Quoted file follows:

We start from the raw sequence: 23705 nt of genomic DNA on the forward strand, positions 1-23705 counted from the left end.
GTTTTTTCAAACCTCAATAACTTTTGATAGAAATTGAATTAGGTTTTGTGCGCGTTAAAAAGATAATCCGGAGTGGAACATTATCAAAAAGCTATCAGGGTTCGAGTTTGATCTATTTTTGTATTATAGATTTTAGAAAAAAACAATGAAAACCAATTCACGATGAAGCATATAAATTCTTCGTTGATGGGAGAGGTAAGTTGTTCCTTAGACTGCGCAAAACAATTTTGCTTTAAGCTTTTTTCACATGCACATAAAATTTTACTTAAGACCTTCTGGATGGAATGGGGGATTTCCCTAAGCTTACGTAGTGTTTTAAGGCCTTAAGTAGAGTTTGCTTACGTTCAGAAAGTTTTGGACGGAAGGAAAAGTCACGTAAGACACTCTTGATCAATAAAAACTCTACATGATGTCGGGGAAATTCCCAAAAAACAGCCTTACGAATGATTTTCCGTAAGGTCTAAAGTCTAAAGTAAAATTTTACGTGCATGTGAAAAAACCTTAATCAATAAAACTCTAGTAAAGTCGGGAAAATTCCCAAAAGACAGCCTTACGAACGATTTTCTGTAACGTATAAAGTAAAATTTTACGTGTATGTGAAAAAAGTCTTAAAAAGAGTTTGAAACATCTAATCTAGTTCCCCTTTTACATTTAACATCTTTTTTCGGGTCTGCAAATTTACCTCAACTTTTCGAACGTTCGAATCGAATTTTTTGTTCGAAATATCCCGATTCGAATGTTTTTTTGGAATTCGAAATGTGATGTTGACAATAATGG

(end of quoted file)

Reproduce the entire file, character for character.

We start from the raw sequence: 23705 nt of genomic DNA on the forward strand, positions 1-23705 counted from the left end.
GTTTTTTCAAACCTCAATAACTTTTGATAGAAATTGAATTAGGTTTTGTGCGCGTTAAAAAGATAATCCGGAGTGGAACATTATCAAAAAGCTATCAGGGTTCGAGTTTGATCTATTTTTGTATTATAGATTTTAGAAAAAAACAATGAAAACCAATTCACGATGAAGCATATAAATTCTTCGTTGATGGGAGAGGTAAGTTGTTCCTTAGACTGCGCAAAACAATTTTGCTTTAAGCTTTTTTCACATGCACATAAAATTTTACTTAAGACCTTCTGGATGGAATGGGGGATTTCCCTAAGCTTACGTAGTGTTTTAAGGCCTTAAGTAGAGTTTGCTTACGTTCAGAAAGTTTTGGACGGAAGGAAAAGTCACGTAAGACACTCTTGATCAATAAAAACTCTACATGATGTCGGGGAAATTCCCAAAAAACAGCCTTACGAATGATTTTCCGTAAGGTCTAAAGTCTAAAGTAAAATTTTACGTGCATGTGAAAAAACCTTAATCAATAAAACTCTAGTAAAGTCGGGAAAATTCCCAAAAGACAGCCTTACGAACGATTTTCTGTAACGTATAAAGTAAAATTTTACGTGTATGTGAAAAAAGTCTTAAAAAGAGTTTGAAACATCTAATCTAGTTCCCCTTTTACATTTAACATCTTTTTTCGGGTCTGCAAATTTACCTCAACTTTTCGAACGTTCGAATCGAATTTTTTGTTCGAAATATCCCGATTCGAATGTTTTTTTGGAATTCGAAATGTGATGTTGACAATAATGG